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Keystone XL pipeline delayed again: ND congressional leaders frustrated, disappointed

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DICKINSON — The U.S. State Department has extended its comment period for the Keystone XL, effectively delaying a decision on the controversial pipeline again.

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“I wish I could say that I’m shocked, except that I’m not because this president (Barack Obama) clearly … hates oil,” Rep. Kevin Cramer told The Press. “He has no interest in creating jobs. He has no understanding in America’s role in the world in terms of energy security and the opportunity we have as a nation.”

The State Department said in a statement Friday afternoon that federal agencies need more time to submit their views. The extended time period is based on uncertainty created by litigation in the Nebraska Supreme Court, which could ultimately affect the pipeline’s route through the state.

“The permit process will conclude once factors that have a significant impact on determining the national interest of the proposed project have been evaluated,” read the statement.

The State Department received approximately 2.5 million comments during a round of public comment that closed March 7. It has not given a defined deadline, adding more delay to the project, which has waited five years for a U.S. permit.

A win for environmentalists

The Keystone XL would carry more than 830,000 barrels of oil sands crude per day from Hardisty, Alberta, to the Gulf of Mexico, more than 1,200 miles across North America.

Obama has said he would make a final decision on the pipeline at the end of May, but this new delay is expected to push that decision back until after the Nov. 4 mid-term elections.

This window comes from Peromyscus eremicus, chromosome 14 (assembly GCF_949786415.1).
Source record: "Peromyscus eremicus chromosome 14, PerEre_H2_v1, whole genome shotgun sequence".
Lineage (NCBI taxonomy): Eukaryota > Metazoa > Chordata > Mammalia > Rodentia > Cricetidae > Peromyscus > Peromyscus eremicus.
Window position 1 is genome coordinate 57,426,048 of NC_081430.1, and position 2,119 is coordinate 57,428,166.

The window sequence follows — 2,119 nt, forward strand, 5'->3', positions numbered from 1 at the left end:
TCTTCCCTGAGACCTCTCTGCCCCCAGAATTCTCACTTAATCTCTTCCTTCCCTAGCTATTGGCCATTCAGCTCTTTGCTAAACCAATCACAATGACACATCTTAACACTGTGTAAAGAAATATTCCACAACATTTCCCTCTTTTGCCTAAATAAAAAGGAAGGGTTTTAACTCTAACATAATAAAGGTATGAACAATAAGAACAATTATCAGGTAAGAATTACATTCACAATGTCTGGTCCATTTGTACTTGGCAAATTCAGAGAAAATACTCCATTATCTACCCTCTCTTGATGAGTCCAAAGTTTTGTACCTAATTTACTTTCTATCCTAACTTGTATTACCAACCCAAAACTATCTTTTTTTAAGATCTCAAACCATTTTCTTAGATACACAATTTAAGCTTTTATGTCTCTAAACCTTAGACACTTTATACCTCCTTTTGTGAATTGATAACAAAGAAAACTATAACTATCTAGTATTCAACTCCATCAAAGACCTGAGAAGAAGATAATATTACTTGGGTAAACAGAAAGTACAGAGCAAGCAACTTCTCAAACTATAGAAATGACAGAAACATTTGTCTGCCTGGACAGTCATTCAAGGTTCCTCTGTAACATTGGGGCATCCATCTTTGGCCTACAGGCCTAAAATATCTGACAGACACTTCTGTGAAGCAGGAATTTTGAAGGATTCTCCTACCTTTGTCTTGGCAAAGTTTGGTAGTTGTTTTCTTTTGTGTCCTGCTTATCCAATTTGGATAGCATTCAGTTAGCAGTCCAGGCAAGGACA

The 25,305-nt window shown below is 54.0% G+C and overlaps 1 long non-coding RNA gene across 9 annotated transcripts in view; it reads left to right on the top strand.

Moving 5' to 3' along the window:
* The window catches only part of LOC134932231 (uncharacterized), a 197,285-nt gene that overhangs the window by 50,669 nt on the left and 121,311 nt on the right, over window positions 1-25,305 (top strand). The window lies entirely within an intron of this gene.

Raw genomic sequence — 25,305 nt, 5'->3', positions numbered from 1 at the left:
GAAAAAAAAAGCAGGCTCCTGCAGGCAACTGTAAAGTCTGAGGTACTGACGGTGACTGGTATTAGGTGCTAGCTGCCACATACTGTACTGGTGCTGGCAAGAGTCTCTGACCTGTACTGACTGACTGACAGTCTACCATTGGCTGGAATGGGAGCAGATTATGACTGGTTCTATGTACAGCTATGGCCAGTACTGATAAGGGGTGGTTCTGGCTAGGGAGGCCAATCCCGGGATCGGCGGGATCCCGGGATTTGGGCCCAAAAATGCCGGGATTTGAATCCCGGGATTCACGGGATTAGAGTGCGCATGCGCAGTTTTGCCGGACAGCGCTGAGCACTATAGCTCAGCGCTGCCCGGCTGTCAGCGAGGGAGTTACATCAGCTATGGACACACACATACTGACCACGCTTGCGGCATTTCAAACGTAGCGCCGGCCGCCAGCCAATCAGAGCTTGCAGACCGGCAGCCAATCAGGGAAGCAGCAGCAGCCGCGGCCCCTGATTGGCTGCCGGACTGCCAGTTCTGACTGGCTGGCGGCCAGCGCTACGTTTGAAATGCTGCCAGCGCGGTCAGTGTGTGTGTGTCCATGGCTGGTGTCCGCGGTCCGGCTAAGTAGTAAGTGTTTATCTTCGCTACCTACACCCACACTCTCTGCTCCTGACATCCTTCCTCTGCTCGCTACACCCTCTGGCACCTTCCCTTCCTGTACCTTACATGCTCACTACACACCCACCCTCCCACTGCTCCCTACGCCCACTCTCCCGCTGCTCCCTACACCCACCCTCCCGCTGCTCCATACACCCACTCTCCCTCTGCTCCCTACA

Opponents of the $5.4 billion project claim the pipeline would add to carbon emissions and worsen climate change. The League of Conservation Voters said the pipeline is not in the nation’s best interest and needs to be denied.

“This is great news!” Tieran Sittenfeld, the organization’s vice president of government affairs, told Reuters Media. “Today’s announcement by the State Department that it is extending the comment period makes us even more confident that the harmful Keystone XL tar sands pipeline will ultimately be rejected.”

But North Dakota’s three congressional leaders — Cramer, Republican Sen. John Hoeven and Democrat Sen. Heidi Heitkamp — condemned the extension, saying Obama has no substantial evidence to delay the project.

‘Defeat with delays’

Heitkamp said in a release that “it’s absolutely ridiculous” that the process is continuing without an answer.

“This most recent delay leaves everyone waiting in limbo,” she said. “It hurts all of us when no decision is made.”

TransCanada Corp., the company behind the pipeline, expressed frustration with the further delays, adding interest groups and paid activists are blocking energy security.

The project is expected to create more than 40,000 jobs and has cleared four environmental studies by the the State Department, Hoeven said. He has been a proponent of project since he was North Dakota’s governor.

The pipeline would skirt the state and could be used to ship oil pumped out of the Bakken in western North Dakota and eastern Montana.